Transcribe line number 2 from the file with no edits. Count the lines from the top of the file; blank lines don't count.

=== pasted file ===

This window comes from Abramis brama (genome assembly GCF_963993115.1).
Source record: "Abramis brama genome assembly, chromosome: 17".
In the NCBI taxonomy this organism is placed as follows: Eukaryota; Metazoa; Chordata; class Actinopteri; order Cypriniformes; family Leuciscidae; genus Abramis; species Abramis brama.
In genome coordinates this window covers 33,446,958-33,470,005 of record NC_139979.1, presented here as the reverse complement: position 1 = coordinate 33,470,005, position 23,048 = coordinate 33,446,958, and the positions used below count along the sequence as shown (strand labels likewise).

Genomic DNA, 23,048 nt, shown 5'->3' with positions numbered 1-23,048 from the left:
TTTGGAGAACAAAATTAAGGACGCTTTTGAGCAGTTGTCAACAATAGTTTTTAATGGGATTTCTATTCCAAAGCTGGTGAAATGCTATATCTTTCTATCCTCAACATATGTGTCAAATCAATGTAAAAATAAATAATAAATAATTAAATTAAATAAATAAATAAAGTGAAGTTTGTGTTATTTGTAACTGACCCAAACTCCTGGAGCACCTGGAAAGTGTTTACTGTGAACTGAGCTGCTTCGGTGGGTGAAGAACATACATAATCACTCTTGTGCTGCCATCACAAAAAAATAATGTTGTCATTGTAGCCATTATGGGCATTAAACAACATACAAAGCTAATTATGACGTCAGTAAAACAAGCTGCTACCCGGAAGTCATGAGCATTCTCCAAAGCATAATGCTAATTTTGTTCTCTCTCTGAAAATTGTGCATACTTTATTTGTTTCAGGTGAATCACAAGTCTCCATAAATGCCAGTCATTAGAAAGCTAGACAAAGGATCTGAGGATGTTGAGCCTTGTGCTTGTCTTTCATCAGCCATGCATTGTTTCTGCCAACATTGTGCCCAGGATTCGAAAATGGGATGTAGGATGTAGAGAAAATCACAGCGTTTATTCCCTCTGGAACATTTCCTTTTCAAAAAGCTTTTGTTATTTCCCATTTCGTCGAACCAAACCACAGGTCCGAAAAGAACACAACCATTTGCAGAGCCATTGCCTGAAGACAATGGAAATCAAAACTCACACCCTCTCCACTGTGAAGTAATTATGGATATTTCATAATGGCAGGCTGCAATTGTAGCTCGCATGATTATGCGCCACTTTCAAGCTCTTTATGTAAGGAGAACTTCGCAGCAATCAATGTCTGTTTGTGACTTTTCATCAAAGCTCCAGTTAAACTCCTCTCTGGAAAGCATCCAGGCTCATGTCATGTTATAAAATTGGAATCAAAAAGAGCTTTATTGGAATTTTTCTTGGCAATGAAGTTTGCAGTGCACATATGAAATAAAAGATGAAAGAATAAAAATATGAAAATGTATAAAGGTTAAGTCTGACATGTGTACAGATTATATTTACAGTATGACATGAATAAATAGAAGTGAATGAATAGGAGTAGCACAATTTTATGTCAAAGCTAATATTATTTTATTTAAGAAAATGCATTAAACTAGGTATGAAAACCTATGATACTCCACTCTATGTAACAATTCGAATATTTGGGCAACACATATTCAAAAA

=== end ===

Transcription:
Source record: "Abramis brama genome assembly, chromosome: 17".